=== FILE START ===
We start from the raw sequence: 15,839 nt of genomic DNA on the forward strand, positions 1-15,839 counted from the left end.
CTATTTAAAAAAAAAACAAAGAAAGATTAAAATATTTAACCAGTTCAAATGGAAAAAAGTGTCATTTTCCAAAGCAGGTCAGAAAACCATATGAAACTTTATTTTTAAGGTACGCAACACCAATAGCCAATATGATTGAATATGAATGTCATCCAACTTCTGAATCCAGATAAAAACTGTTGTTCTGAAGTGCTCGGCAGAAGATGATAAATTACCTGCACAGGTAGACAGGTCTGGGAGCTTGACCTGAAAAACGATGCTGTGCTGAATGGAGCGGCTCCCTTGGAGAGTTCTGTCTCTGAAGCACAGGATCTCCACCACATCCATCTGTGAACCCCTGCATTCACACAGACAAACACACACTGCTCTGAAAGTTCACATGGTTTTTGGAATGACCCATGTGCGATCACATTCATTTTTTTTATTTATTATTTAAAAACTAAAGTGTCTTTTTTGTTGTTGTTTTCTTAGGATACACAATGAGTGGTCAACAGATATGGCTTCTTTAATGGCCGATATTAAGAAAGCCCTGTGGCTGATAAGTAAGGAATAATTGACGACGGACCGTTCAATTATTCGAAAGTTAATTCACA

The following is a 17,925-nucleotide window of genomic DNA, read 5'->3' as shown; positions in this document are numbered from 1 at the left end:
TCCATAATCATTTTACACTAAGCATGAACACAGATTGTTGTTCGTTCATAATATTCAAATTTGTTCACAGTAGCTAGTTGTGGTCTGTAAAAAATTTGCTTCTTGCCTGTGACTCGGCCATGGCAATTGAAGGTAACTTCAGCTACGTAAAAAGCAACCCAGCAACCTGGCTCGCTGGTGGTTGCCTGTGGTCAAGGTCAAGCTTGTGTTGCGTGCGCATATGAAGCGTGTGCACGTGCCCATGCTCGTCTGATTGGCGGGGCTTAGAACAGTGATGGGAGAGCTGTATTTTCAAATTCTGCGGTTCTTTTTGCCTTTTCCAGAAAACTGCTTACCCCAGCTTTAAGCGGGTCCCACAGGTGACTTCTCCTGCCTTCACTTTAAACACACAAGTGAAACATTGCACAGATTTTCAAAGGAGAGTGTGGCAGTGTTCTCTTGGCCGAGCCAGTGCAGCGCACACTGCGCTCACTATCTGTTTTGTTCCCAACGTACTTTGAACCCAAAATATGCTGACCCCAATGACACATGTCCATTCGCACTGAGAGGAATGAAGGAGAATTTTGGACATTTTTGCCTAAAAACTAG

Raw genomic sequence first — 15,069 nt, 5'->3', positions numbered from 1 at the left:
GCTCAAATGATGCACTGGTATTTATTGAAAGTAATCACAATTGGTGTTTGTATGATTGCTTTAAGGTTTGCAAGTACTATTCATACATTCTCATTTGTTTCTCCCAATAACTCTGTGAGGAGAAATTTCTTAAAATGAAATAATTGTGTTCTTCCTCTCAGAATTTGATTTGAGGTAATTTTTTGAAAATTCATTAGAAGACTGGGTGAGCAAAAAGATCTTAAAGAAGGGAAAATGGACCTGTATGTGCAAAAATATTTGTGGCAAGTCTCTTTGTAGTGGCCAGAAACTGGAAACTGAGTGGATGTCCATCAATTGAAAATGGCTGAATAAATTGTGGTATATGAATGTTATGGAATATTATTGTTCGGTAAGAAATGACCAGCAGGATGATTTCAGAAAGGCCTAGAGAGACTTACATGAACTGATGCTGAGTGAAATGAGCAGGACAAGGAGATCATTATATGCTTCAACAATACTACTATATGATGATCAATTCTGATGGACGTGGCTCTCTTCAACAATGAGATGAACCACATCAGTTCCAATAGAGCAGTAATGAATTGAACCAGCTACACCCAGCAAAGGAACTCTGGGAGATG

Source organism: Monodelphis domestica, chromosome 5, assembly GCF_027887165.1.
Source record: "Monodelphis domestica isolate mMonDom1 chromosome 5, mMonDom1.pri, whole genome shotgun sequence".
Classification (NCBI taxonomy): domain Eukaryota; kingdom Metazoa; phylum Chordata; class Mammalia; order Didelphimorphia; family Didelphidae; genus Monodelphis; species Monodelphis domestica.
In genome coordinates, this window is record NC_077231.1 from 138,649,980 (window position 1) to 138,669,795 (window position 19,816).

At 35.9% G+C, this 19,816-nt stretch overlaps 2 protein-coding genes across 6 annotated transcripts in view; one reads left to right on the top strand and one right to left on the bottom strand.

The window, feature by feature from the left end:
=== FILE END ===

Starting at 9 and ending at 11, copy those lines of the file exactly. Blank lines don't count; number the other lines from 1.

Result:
Classification (NCBI taxonomy): domain Eukaryota; kingdom Metazoa; phylum Chordata; class Mammalia; order Didelphimorphia; family Didelphidae; genus Monodelphis; species Monodelphis domestica.
In genome coordinates, this window is record NC_077231.1 from 138,649,980 (window position 1) to 138,669,795 (window position 19,816).

At 35.9% G+C, this 19,816-nt stretch overlaps 2 protein-coding genes across 6 annotated transcripts in view; one reads left to right on the top strand and one right to left on the bottom strand.